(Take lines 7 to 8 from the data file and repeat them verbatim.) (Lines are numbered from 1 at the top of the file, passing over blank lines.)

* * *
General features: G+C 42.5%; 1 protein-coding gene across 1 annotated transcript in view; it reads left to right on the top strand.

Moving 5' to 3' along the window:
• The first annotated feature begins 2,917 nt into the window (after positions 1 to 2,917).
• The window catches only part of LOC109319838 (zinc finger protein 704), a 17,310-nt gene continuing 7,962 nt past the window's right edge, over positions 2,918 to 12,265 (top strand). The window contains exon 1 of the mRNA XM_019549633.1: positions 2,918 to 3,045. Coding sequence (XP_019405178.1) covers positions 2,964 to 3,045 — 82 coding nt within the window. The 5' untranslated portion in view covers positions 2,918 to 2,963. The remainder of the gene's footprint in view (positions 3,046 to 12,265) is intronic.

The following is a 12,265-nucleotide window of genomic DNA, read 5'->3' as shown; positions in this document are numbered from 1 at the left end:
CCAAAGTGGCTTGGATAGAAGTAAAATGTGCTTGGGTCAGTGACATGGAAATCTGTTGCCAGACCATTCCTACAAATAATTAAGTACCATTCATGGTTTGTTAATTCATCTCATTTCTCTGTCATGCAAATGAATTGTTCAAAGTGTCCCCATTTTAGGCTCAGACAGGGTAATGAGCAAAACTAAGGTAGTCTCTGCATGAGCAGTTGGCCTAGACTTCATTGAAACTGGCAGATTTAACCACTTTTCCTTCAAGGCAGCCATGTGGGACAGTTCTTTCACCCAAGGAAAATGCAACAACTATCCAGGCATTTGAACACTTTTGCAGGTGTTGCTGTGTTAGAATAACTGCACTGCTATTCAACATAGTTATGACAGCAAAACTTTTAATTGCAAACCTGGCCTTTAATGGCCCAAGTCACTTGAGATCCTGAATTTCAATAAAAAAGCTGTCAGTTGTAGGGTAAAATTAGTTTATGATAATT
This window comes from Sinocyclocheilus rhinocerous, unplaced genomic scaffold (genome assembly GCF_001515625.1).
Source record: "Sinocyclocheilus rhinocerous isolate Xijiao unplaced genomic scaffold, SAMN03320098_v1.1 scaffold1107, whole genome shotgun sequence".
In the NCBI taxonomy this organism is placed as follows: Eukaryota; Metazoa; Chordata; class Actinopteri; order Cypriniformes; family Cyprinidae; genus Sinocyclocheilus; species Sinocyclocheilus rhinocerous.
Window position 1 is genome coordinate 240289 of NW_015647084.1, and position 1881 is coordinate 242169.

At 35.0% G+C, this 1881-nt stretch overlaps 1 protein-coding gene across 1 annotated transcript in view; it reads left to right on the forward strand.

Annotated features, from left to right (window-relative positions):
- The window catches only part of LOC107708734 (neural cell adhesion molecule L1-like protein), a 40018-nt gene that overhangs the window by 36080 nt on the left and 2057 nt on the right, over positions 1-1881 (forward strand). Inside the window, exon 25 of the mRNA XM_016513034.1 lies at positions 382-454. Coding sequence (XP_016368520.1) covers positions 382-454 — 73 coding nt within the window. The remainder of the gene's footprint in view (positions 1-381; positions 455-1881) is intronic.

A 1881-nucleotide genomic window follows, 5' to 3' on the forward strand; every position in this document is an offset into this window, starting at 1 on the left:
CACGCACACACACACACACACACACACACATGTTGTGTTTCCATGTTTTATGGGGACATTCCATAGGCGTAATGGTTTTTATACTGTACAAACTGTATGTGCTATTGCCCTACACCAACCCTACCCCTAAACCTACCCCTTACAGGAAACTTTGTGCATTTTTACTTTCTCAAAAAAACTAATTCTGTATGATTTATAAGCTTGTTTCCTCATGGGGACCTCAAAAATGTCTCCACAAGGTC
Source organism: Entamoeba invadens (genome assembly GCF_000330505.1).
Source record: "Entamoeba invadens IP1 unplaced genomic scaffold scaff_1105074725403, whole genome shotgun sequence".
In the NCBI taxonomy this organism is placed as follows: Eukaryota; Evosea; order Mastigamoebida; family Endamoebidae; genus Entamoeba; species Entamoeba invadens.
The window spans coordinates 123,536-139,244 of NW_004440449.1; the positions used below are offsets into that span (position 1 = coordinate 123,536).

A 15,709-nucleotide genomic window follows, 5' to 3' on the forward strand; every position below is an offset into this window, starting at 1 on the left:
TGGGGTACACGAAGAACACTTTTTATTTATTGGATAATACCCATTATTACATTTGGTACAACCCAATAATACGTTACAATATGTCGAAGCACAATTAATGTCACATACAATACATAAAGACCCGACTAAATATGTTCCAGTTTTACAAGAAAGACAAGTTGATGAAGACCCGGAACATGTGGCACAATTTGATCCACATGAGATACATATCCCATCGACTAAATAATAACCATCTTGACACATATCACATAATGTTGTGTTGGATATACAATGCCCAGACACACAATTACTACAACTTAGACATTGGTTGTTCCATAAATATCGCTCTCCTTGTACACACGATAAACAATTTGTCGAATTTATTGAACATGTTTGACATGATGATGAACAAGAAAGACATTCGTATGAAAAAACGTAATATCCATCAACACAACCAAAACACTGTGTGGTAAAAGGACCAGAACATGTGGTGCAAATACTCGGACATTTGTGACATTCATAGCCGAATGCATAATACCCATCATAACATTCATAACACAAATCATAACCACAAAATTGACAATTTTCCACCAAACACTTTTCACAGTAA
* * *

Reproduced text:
This window comes from Sinocyclocheilus rhinocerous, unplaced genomic scaffold (genome assembly GCF_001515625.1).
Source record: "Sinocyclocheilus rhinocerous isolate Xijiao unplaced genomic scaffold, SAMN03320098_v1.1 scaffold1107, whole genome shotgun sequence".